The brain is made up of an inconceivable number of cells
An “enchanted loom” is how Charles Sherrington described the interconnected net of cells that make up our three-pound control centre. Indeed there is something almost magical in the notion that all our mental processes from perception, to memory to consciousness itself, can be described entirely by cellular activity in the brain.
The basic functional unit of the brain is the neuron, a special cell that sends electrochemical signals to other neurons (across a “synaptic gap”) and thereby creates those patterns that make up what we think of as the mind.
The complexity of the task requires a fairly inconceivable 100 billion neurons, interconnected via trillions of synapses. A single firing neutron might communicate to thousands of others in a single moment. No computer comes close to the complexity of these communicating bits of organic matter.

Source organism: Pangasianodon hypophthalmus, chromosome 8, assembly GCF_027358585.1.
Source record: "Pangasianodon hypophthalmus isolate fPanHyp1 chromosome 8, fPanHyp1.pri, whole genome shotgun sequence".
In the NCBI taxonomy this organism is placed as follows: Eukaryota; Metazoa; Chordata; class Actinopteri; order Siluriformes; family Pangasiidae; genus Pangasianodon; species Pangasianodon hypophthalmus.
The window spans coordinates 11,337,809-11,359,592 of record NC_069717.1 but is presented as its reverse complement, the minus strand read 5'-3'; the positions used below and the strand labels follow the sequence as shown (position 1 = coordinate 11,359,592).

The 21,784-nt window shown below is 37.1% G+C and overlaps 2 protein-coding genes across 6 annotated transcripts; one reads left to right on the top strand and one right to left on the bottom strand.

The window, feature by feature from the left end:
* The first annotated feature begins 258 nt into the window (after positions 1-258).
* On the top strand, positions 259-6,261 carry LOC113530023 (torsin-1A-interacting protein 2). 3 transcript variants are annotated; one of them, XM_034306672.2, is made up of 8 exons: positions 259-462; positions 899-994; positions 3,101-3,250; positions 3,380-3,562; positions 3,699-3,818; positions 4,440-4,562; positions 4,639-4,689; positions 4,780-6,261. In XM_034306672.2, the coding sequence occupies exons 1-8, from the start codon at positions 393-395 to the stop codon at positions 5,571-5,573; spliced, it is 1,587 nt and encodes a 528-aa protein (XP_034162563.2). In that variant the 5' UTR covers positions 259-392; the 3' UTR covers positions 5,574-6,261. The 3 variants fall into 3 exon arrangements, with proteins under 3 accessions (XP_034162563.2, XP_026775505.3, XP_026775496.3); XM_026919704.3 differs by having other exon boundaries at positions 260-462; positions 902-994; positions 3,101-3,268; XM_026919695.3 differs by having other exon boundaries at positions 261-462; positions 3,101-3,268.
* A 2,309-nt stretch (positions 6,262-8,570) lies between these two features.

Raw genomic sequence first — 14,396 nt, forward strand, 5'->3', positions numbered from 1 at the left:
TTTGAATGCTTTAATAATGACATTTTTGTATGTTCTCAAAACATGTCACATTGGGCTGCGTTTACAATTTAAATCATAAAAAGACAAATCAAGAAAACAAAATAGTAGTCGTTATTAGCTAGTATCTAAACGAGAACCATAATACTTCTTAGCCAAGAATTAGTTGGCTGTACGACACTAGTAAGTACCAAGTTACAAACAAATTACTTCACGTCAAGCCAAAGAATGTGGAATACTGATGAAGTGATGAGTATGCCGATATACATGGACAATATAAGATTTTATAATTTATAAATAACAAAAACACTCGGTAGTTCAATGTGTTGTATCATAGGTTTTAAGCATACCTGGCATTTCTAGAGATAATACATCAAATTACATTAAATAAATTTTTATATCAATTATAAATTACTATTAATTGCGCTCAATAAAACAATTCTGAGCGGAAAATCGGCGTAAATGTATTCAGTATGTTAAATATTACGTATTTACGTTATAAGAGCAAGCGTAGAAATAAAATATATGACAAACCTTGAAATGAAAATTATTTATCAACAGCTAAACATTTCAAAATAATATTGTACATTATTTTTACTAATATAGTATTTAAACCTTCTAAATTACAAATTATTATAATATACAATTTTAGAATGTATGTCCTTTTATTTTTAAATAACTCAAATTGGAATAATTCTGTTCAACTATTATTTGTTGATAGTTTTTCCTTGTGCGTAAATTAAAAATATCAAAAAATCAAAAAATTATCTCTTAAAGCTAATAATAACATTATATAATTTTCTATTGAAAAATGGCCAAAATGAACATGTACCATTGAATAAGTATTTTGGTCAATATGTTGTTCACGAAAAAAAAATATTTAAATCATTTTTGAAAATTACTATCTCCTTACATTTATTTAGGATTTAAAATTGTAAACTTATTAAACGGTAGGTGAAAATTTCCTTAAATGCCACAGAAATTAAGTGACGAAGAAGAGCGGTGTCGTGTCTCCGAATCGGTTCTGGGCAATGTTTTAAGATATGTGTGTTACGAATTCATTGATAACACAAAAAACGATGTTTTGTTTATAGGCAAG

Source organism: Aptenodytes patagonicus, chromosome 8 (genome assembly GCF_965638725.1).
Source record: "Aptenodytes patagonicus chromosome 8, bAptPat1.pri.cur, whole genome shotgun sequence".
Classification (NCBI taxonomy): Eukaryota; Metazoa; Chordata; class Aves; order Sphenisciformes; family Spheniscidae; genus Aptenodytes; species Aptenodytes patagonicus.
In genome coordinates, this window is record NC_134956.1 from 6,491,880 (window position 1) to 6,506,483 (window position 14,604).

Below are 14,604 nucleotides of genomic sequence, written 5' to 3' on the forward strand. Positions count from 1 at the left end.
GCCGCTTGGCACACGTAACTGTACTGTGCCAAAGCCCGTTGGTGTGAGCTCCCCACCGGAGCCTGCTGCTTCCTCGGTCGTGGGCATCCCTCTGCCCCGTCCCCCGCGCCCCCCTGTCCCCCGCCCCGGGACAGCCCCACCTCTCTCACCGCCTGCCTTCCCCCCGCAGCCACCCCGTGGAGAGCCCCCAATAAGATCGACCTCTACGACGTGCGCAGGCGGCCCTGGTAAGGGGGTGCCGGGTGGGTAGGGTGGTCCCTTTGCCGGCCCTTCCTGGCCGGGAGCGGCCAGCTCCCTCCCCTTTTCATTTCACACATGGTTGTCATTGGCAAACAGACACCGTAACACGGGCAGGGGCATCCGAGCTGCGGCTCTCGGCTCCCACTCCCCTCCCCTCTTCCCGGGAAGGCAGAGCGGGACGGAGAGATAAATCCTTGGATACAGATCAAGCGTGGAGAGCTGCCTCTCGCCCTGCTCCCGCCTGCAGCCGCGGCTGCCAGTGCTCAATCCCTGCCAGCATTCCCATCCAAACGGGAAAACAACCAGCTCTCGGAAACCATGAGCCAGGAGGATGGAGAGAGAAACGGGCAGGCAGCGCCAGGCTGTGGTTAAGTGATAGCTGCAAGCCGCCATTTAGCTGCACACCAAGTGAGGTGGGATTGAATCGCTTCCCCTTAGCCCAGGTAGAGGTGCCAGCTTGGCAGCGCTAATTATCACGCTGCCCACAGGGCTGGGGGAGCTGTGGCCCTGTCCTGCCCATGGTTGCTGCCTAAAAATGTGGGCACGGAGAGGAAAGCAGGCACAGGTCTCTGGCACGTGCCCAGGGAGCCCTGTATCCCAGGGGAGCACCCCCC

What’s more, for each neuron there are 10 to 15 glial cells providing structural support, protection, resources and more.
Alcohol is a drug that goes to the brain, interfering with the cells, disrupting the communication. That is why after a few drinks we have difficulty thinking, talking, walking, eating. The more alcohol, the more out of control.
Why do we consciously interfere with the workings of this incredible machine?
If we knew how much damage we were doing to our brain, would we drink as much?
Would we drink at all?